One hundred years, ago, today, the black & white silent film [The] Forbidden Lover was released. Brackets around “THE” is a product of the differences of the title from data sources. This film is an edited version of The Power of Love, the very first 3-D movie, released on September 27, 1922 at the Ambassador Hotel Theater in Los Angeles. Both films are believed lost.
Yankee sea captain lands on the coast during the old Spanish days to trade with the ranch owners. He meets a girl who is betrothed to a man she loathes. After a series of adventures and narrow escapes, he shows up the unscrupulous ranch owner and wins the girl.
Because of his financial trouble, Don Almeda promises his daughter, Maria, to Don Alvarez but, Maria does not love [him]. In fact, she falls in love with Terry O’Neil, a stranger who has been wounded by robbers associated with Alvarez. O’Neil takes Alvarez’s place at a masked ball. Alvarez, in turn, robs the old Padre of some pearls and stabs him to death with O’Neil’s knife. He then accuses O’Neil of the murder and tries to shoot him but, wounds Maria instead, having thrown herself in front of him. Maria recovers and, after proving that Alvarez is a thief and a killer, weds O’Neil.
IMDb The Power of Love Storyline
Moving Picture World
Production Company: Perfect Pictures
Tagline: A pair of spectacles will be handed to you as you enter the theatre, through which you will view the new sterescopic pictures.
The Power of Love was screened in front of a live audience at the Ambassador Hotel Theater […]. It was projected dual-strip in the red/green anaglyph format, making it both the earliest known film that utilized dual strip projection and the earliest known film in which anaglyph glasses were used. The camera rig used to shoot the film was made by the producers themselves and as you can imagine, it was far from perfect. Simply put, the film was not a success. It was screened, again, for exhibitors, and press, in New York City and, then, almost immediately fell out of sight. It was not booked again by other exhibitors. Unfortunately, we may never see what this movie looked like.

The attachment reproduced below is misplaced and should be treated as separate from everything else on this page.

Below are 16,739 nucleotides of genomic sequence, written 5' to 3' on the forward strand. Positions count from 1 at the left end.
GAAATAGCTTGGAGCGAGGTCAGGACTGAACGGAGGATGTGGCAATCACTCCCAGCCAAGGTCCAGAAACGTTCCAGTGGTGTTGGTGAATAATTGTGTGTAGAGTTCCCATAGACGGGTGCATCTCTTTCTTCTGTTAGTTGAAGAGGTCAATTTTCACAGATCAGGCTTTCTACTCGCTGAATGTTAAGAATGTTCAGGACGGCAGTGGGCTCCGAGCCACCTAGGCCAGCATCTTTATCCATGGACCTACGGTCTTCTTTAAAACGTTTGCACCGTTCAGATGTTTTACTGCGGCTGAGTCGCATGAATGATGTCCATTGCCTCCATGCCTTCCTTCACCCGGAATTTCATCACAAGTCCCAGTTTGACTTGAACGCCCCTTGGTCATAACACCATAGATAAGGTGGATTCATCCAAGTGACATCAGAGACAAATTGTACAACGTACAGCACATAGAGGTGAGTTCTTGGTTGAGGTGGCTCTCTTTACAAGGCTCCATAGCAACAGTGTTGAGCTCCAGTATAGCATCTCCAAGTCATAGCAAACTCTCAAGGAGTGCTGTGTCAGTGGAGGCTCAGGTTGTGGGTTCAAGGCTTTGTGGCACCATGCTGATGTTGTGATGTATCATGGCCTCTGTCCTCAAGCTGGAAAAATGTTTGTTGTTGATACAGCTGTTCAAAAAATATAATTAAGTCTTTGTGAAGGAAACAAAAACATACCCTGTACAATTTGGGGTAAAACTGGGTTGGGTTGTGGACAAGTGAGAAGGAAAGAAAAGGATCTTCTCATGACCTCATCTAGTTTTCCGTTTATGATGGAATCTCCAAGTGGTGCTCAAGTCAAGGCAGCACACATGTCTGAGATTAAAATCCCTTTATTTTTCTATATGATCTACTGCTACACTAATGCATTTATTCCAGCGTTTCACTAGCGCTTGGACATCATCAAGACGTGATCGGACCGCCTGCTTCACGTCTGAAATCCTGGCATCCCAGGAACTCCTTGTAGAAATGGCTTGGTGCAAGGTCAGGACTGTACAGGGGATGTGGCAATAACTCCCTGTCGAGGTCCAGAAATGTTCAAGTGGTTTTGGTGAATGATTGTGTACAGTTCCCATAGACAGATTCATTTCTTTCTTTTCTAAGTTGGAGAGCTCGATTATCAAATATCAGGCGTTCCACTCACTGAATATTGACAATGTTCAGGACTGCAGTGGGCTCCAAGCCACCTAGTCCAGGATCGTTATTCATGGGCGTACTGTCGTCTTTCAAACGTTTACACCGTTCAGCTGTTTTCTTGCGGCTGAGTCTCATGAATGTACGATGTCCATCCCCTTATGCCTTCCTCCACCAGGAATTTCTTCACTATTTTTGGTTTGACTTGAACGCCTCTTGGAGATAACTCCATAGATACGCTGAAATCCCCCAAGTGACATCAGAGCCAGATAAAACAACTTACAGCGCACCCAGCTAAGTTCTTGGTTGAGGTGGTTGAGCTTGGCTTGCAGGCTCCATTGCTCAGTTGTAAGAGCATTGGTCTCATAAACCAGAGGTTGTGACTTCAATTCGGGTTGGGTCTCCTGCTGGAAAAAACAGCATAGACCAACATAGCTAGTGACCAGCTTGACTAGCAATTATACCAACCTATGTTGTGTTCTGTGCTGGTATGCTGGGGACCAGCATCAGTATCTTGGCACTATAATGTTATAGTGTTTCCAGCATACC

3-D TV & Movies
The first stereoscopic image dates to 1844, which makes 3-D images as old as the art of photography. [No] less a personage than Queen Victoria was photographed in 1854 in stereoscopic 3-D. 3-D stereoscopic moving images date to the 1850s with what was called the Kinetamatoscope [sic]. The first public display of a 3-D movie came in 1922 with The Power of Love […]. The film received a decent review in Moving Pictures World, then promptly disappeared from history by changing its title to Forbidden Lover and touring the country in a 2-D version. It was too complex and costly at the time to take 3-D on the road.
Looking Up/My Daily Plant Blogspot (Blogger)
Cirque de 3-D
March 6, 2009
What Was The First 3D Movie? (3D TV & Movies/Web Archive/06-02-2011)
A Tour Through The History Of 3-D Movies (Reelz/Jeff Otto/01-22-2009/Web Archive/07-20-2012)
Forbidden Lover (Silent Era/06-08-2013)
The Power of Love (Silent Era/10-16-2011)
Forbidden Lover (TCM)
The Forbidden Lover (AFI Catalog)
The Power of Love (AFI Catalog)
The Shot Of The Year (The Dissolve/Calum Marsh/12-19-2014)
Launched on September 5, 1843, the very first USS Princeton was a steam-driven propeller warship of the U.S. Navy, commanded by Captain Robert Stockton. It was the first screw-sloop in the fleet. During a cruise down the Potomac River with President John Tyler, federal officials, politicians, attorneys, a former First Lady and several hundred guests, there was a terrible long gun explosion, due, possibly to old forging technology.
President Tyler hosted a public reception for Stockton in the White House on February 27, 1844. On February 28, [the] USS Princeton departed Alexandria, Virginia, on a demonstration cruise down the Potomac with Tyler, members of his cabinet, former First Lady Dolley Madison, Senator Thomas Hart Benton of Missouri and about 400 guests. Captain Stockton decided to fire the larger of her two long guns, Peacemaker, to impress his guests. Peacemaker was fired three times on the trip downriver and was loaded to fire a salute to George Washington as the ship passed Mount Vernon on the return trip. The guests aboard viewed the first set of firings, [then] retired below decks for lunch and refreshments.
Secretary [of the Navy] [Thomas Walker] Gilmer urged those aboard to view a final shot with the Peacemaker. When Captain Stockton pulled the firing lanyard, the gun burst. Its left side had failed, spraying hot metal across the deck and shrapnel into the crowd. Instantly killed were Gilmer, Secretary of State [Abel P.] Upshur, Captain Beverley Kennon, who was Chief of the Bureau of Construction [Equipment] and Repairs, Virgil Maxcy (a Maryland attorney with decades of experience as a state and federal officeholder), David Gardiner (a New York lawyer and politician) and the President’s valet, a black slave named Armistead. Another 16 to 20 people were injured, including several members of the ship’s crew, Senator Benton and Captain Stockton. The president was below decks and not injured.
The disaster on board the Princeton killed more top U.S. government officials in a single day than any other tragedy in American history.
Additional Reading & Sources
Fatal Cruise of the Princeton (Naval History/military.com/Wayback Machine)
USS Princeton (ibiblio.org)
Princeton I (Naval History and Heritage Command site)
Accident on a Steam Ship (Google Books)
Tyler Narrowly Escapes Death (The History Channel site)
How the USS Princeton explosion changed U.S. history.